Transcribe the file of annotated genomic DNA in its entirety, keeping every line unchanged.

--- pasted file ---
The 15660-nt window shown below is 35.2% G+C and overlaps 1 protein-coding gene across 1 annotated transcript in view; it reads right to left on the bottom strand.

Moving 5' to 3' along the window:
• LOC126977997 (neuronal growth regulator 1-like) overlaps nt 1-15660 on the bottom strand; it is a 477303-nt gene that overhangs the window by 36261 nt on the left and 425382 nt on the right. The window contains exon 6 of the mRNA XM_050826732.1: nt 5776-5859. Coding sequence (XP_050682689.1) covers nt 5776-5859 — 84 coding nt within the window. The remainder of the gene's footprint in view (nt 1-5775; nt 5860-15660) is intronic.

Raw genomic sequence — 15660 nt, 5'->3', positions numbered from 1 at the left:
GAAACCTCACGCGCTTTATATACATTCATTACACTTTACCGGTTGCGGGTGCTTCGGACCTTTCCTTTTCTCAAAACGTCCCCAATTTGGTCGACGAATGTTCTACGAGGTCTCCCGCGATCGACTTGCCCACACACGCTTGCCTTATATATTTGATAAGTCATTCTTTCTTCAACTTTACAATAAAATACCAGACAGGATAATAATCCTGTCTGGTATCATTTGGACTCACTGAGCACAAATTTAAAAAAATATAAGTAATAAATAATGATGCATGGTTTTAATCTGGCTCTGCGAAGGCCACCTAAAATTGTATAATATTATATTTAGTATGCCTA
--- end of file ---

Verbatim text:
The 15660-nt window shown below is 35.2% G+C and overlaps 1 protein-coding gene across 1 annotated transcript in view; it reads right to left on the bottom strand.

Moving 5' to 3' along the window:
• LOC126977997 (neuronal growth regulator 1-like) overlaps nt 1-15660 on the bottom strand; it is a 477303-nt gene that overhangs the window by 36261 nt on the left and 425382 nt on the right. The window contains exon 6 of the mRNA XM_050826732.1: nt 5776-5859. Coding sequence (XP_050682689.1) covers nt 5776-5859 — 84 coding nt within the window. The remainder of the gene's footprint in view (nt 1-5775; nt 5860-15660) is intronic.

Raw genomic sequence — 15660 nt, 5'->3', positions numbered from 1 at the left:
GAAACCTCACGCGCTTTATATACATTCATTACACTTTACCGGTTGCGGGTGCTTCGGACCTTTCCTTTTCTCAAAACGTCCCCAATTTGGTCGACGAATGTTCTACGAGGTCTCCCGCGATCGACTTGCCCACACACGCTTGCCTTATATATTTGATAAGTCATTCTTTCTTCAACTTTACAATAAAATACCAGACAGGATAATAATCCTGTCTGGTATCATTTGGACTCACTGAGCACAAATTTAAAAAAATATAAGTAATAAATAATGATGCATGGTTTTAATCTGGCTCTGCGAAGGCCACCTAAAATTGTATAATATTATATTTAGTATGCCTA